“As far as it depends on you”, may we heed Paul’s words, seeking today and every day to “live at peace with everyone”. As far as it depends on you… In our own little worlds, it all depends on us. May we each be the light and love, the hands and feet, the eyes and hearts of Christ each day.

Prayer: Loving God, guide me to be obedient to you in all ways and at all times. May who I am at home and at church and at the ballgame… be the same. May I be your love lived out in all ways, in all places, and for all people. Help me to treat one and all with your same love and compassion. Amen.


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Do Not Worry

Reading: Matthew 10: 1-23

Verses 19-20: “Do not worry about what to say or how to say it… it will not be you speaking, but the Spirit”.

Yesterday we read and heard about the harvest being plentiful but the workers being few. Today Jesus gathers the twelve disciples and sends them out to the towns and villages to minister to the Jews. Jesus empowers them to preach that the kingdom is near and to heal and to drive out demons. The disciples are to travel light and to rely on the hospitality of worthy persons. But Jesus also warns them of the hardships to come. Some will not accept the disciples’ teaching and they will be like sheep among wolves – not an imaginary scenario anyone would want to step into. As modern day disciples we can relate to what Jesus is talking about. We too can experience these hardships when we try and share our faith. The way of the Lord is often rejected and the messengers endure criticism and rejection and worse. We can feel like we too have been drug before the authorities.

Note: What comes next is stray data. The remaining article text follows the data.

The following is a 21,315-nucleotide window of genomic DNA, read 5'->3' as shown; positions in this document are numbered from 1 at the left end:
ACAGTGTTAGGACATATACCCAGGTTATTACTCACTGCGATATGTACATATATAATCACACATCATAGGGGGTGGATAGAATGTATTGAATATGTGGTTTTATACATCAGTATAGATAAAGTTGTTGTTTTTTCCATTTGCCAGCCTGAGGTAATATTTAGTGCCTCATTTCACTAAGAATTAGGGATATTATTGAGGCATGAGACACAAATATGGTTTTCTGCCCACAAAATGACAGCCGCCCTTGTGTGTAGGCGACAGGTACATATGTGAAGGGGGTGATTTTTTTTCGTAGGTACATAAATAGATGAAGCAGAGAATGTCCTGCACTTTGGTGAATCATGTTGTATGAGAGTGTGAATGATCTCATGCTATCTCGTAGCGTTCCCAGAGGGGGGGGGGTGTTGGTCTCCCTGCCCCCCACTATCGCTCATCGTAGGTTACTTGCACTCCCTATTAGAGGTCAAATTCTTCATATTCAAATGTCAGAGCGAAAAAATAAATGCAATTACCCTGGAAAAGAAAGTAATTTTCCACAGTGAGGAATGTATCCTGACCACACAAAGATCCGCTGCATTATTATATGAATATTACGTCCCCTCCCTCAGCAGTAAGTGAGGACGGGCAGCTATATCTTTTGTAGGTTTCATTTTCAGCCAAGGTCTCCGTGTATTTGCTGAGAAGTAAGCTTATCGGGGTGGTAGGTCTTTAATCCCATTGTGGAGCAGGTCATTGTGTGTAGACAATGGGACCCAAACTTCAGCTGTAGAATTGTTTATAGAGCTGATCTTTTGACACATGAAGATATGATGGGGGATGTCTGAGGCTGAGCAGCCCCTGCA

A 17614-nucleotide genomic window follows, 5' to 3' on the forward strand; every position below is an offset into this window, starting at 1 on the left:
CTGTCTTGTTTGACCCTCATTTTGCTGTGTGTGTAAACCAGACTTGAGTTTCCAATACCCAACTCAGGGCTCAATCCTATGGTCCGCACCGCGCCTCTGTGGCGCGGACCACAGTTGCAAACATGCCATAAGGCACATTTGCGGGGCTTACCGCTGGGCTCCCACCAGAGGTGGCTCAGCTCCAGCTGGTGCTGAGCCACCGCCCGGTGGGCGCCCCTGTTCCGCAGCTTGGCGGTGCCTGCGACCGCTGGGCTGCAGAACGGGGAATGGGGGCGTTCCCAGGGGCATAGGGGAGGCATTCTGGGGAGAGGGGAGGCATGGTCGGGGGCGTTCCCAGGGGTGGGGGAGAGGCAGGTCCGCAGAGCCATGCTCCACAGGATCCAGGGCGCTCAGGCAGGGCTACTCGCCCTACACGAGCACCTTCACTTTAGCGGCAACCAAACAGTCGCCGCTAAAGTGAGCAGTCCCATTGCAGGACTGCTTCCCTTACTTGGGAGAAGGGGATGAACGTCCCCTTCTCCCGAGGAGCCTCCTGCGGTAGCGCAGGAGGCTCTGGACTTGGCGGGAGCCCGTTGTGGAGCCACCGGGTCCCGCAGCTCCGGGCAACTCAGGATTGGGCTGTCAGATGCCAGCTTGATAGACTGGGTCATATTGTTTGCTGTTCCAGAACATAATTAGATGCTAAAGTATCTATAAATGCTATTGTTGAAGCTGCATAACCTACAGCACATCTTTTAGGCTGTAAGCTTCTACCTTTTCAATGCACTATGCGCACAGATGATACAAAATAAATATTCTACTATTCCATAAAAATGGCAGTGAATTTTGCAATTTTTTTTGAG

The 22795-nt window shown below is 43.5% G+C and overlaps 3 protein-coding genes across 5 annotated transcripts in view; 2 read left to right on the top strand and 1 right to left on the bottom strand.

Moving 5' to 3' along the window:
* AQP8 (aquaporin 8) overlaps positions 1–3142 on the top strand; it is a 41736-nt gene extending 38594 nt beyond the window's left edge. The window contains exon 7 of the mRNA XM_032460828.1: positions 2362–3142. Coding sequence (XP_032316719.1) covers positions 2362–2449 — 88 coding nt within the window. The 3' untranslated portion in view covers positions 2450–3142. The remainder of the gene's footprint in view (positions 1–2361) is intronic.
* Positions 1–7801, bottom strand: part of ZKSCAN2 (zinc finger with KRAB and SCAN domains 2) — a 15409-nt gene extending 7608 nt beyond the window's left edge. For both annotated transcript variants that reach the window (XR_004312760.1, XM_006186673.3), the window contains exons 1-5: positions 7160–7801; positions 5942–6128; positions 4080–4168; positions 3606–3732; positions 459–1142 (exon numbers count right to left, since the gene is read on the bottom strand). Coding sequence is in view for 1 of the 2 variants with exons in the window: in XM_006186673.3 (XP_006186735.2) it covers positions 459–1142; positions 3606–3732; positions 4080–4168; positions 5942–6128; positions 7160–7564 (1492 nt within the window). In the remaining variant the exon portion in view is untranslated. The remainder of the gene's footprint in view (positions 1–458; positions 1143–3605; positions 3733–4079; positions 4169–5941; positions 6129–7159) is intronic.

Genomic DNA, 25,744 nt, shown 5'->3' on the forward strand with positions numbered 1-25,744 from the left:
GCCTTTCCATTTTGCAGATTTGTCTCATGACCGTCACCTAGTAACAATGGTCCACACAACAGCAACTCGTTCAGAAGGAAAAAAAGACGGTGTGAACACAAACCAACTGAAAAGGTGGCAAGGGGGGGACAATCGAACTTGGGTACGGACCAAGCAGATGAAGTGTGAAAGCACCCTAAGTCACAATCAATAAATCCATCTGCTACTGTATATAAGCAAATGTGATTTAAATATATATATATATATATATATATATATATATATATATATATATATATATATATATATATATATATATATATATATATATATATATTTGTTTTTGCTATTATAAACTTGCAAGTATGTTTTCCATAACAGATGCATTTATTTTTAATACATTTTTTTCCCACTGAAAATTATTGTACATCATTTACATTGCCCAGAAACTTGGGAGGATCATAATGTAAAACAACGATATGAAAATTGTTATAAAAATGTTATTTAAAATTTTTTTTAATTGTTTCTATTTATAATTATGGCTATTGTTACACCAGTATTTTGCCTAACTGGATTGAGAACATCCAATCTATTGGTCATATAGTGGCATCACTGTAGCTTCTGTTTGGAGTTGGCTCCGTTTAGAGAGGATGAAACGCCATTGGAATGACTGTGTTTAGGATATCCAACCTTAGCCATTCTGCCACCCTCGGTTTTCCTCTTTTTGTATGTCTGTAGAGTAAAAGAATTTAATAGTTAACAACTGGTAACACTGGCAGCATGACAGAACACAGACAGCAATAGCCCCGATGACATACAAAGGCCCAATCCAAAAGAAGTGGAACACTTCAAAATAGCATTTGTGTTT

Just as the twelve were probably about to start questioning their assignment, Jesus reassures them that they do not go alone. He says to them, “Do not worry about what to say or how to say it… it will not be you speaking, but the Spirit”. Jesus in Spirit will go with them. He will strengthen and encourage them. He will give them the words to speak and will show them how to best present the message. Jesus also reminds them that “he who stands firm to the end will be saved”. No matter what they face out there in the world, Jesus will be with them. Trust as you go today and Jesus will be with you as well!

Prayer: Leading God, as I seek to stand firm and to share the good news of Jesus Christ, strengthen and encourage me by the power of your Holy Spirit. May the words I speak be your words and may the actions I take reflect and shine the love of Christ into the world. Amen.


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Anyone Who Has Faith…

Reading: John 14: 5-14

Verse 12: “I tell you the truth, anyone who has faith in me will do what I have been doing”.

The opening verses of our passage center around the fact that Jesus is God in the flesh. Jesus’ statement that “anyone who has seen me has seen the Father” is very clear to us but is outside the understanding of the disciples at this point. From our vantage point, we do not get how the disciples don’t get it. Jesus explains how the amazing words that he speaks are from God living inside if him and he reminds them that the “evidence of the miracles” offers proof of the divine within Jesus. By way of the Bible we too are privy to the words and works of Jesus.

In this moment in time, Jesus wants the disciples to understand that he is God. This is essential because part of Jesus’ mission was to better reveal the heart of God to humanity. For three years, the disciples see what that looks like. It involves healing brokenness and bringing restoration. It involves including the outcasts and the sinners. It includes being a humble servant and a compassionate listener. It entails putting God’s and others’ needs ahead of your own. It encompasses the offer of love and forgiveness without conditions or limitations. We do know that the disciples finally do get all this. We know this because they become the church as they practice being the heart of God as they follow Jesus.